What If China Takes Its “Responsibility” in North Korea?

A guard in the Forbidden City of Beijing, China, April 16, 2009.

A guard in the Forbidden City of Beijing, China, April 16, 2009 (Shreyans Bhansali)

The United States have long urged the Chinese to take their “responsibility” and rein in their client state, North Korea. But would America really be better off if they did? A recent strategic simulation run by the crowd-sourced online consultancy Wikistrat suggests that the United States should be careful what they wish for.

In late April, Wikistrat, a strategy company that leverages a global community of hundreds of analysts, explored different ways the situation in Korea could escalate and trigger a conflict that draws in China and the United States. For each scenario, its members also postulated resolution pathways — how deescalation could be achieved.

Many of the scenarios required China to step up its engagement and either prevent or stop a Second Korean War. Before Kim Jong-un took over as leader from his father in late 2011, it was usually reluctant to chastise its ally, even when its erratic behavior irked the Chinese. It feared that if it cut off the regime, it might hasten its downfall and herald reunification of the peninsula on South Korean, i.e., American terms. China would rather keep North Korea as a buffer state between it and the nearly 30.000 US forces stationed in the South.

The young Kim’s seemingly reckless provocations, however, ranging from a nuclear to missile tests and threats of nuclear war, might have prompted the Chinese to rethink their policy. Its new leadership “is set on reshaping China’s role in the region and most of all sees Kim Jong-un as a nuisance rather than an ally,” according to one of the scenarios forecasted by Wikistrat — “one that can drag China into a conflict it does not want against an enemy it’s not ready to face.”

The United States responded to Kim Jong-un’s provocations earlier this year by deploying more strike assets to the region — which could also conceivably be used against China. Rather than putting distance between it and the Americans, then, North Korea enhanced China’s fears of encirclement. If Kim keeps this up, his paymasters in Beijing might decide that the risks of regime change in Pyongyang no longer outweigh the benefits.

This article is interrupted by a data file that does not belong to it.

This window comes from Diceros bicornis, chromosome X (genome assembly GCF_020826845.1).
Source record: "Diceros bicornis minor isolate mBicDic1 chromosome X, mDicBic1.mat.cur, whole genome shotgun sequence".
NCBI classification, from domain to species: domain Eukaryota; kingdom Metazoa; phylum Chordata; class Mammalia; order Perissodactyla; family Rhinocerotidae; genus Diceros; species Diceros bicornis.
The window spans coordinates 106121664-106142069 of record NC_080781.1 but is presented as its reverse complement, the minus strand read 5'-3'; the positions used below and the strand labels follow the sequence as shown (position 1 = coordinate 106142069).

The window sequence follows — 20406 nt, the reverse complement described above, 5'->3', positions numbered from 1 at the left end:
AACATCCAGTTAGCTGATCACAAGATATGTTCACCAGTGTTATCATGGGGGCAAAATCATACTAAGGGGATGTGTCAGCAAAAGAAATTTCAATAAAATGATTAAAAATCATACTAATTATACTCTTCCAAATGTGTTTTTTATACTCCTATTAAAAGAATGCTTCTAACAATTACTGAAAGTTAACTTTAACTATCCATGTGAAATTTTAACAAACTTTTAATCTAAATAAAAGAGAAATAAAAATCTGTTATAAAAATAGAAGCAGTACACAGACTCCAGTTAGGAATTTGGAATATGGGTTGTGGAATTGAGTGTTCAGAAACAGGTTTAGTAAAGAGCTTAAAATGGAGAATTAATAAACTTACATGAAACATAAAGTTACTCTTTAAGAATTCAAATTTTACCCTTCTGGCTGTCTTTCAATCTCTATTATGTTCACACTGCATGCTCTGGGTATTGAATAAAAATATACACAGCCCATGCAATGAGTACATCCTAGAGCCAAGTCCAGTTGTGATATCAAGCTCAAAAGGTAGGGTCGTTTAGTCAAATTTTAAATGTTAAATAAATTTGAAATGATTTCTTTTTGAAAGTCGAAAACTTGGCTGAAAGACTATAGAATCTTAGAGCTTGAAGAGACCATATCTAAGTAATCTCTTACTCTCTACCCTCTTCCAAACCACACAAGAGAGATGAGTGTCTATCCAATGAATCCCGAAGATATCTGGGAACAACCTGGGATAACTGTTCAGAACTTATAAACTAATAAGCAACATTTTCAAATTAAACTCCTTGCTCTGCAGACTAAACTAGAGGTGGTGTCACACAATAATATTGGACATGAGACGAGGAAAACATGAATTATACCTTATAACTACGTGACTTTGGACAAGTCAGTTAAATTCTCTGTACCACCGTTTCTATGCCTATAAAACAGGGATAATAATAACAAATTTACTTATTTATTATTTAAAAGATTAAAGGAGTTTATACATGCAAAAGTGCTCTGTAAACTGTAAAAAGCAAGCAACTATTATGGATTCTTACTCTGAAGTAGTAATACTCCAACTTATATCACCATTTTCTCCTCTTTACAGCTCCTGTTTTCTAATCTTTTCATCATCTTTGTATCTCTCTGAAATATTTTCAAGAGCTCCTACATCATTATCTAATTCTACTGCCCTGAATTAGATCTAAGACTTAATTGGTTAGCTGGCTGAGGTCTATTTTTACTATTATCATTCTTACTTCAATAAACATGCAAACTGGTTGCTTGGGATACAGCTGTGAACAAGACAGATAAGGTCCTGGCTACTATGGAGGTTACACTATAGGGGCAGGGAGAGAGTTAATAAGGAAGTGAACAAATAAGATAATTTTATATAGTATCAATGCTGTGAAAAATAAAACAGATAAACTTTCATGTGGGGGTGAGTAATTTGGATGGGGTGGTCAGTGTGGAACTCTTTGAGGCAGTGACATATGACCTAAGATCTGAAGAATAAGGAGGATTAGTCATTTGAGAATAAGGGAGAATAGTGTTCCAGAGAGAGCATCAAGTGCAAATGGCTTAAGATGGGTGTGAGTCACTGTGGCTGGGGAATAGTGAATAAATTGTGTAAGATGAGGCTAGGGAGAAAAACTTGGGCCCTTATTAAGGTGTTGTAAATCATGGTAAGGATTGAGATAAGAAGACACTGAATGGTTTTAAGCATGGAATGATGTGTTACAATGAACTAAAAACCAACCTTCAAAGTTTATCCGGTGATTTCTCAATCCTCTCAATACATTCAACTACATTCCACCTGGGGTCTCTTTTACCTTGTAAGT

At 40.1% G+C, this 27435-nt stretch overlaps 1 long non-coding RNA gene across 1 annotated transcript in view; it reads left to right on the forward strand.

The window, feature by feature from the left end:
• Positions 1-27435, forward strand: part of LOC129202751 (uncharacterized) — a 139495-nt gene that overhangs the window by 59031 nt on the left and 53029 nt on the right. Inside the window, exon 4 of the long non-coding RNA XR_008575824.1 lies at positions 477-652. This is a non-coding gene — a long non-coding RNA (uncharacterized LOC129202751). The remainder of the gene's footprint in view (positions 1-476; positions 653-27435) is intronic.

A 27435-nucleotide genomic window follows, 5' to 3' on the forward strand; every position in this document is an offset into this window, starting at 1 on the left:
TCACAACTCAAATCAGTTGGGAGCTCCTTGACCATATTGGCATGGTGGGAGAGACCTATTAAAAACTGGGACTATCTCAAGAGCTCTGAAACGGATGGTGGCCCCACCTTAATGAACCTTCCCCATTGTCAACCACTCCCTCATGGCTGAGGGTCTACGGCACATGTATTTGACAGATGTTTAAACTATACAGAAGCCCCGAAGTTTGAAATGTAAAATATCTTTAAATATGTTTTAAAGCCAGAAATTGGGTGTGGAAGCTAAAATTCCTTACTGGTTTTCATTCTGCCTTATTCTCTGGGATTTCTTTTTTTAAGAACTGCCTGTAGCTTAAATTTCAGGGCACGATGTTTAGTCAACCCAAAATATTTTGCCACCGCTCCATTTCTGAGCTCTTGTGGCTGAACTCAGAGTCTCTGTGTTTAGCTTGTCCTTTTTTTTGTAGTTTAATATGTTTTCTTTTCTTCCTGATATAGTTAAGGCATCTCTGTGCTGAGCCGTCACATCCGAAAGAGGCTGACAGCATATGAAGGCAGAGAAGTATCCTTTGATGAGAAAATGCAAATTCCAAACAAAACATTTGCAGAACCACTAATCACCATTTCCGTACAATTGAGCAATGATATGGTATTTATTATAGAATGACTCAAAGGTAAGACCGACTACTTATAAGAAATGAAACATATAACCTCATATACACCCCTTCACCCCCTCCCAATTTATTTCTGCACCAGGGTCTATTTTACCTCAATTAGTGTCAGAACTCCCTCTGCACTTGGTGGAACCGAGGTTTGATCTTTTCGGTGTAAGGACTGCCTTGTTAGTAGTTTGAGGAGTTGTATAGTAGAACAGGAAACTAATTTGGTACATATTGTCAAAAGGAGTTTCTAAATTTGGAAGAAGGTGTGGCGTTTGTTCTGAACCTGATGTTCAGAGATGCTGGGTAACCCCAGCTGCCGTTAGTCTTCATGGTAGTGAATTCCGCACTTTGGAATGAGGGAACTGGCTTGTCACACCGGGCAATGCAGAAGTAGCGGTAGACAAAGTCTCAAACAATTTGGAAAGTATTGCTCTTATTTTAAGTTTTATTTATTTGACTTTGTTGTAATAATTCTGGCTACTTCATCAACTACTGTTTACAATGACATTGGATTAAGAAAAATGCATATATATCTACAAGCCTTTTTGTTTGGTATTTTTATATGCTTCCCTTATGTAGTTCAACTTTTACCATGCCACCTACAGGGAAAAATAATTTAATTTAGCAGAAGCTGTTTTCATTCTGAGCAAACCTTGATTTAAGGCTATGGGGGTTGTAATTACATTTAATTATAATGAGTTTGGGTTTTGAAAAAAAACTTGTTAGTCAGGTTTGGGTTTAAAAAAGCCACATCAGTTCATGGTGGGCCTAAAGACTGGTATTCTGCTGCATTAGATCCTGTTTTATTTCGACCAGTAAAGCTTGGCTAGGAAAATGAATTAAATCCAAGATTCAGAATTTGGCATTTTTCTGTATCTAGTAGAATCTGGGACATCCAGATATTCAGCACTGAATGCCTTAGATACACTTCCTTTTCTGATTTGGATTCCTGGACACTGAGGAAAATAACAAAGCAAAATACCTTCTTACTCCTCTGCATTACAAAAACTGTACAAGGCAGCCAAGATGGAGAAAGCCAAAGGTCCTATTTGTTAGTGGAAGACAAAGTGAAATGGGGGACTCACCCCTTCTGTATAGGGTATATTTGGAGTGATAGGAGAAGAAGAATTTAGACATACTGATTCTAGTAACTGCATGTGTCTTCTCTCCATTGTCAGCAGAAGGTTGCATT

Wikistrat strategized both the possibility of the Chinese engineering a coup and launching an invasion to depose Kim and his loyalists. In both scenarios, it identified his uncle Jang Sung-taek, who is seen as the power behind the throne, as his likeliest replacement.

Chinese engineers, part of a multinational peacekeeping force, stand to attention in Nyala, South Darfur, July 17, 2008.

Chinese engineers, part of a multinational peacekeeping force, stand to attention in Nyala, South Darfur, July 17, 2008 (UN/Stuart Price)

A coup might actually be welcomed in Washington DC and the capitals of its East Asian allies whereas a Chinese invasion of North Korea would have more lasting repercussions. “China’s non-interference pledge will never be taken seriously again, prompting claimants in the South China and East China Seas to worry they could be next,” Wikistrat suggests. Once China has flexed its muscle and faced little resistance from the United States, which want to be rid of Kim too and have no desire to involve themselves in a war, hardliners there might decide it’s worth repeating this course of action in their island disputes with Japan and in Southeast Asia.

The United States, if they intend to make good on their “pivot” to the region, would have to expand their military presence in East Asia to allay their allies’ concerns about Chinese aggression — which could further raise Chinese apprehension and give nationalists the proof they need to argue that the Americans are out to contain China’s rise rather than to balance it.

A more Machiavellian China might even seek to preempt that by conditioning its intervention in North Korea on the withdrawal of some American army assets or personnel, a scenario Wikistrat likened to the 1962 Cuba crisis when the Soviet Union agreed to pull its missiles from the island only after the United States had agreed to dismantle theirs in Turkey.

Unlike was the case in 1962, such a deal could very well lead to greater tension in the Sino-American relationship. Hardliners in Beijing might interpret American behavior as weakness and convince themselves that, “if needed, Beijing can ask for — and receive — even more concessions in the future.”

In the United States, the exchange would likely invite strong right wing criticism of the administration’s China policy and initiate “a chain of conflicting declarations that makes China doubt the United States’ true intentions.” What started as the deescalation of tension in Korea then could trigger a real cold war between the twenty-first century’s two major powers.

The author is a contributing analyst for Wikistrat.

This entry was posted in English, Nick Ottens, North Korea, Proliferation, Security Policy.

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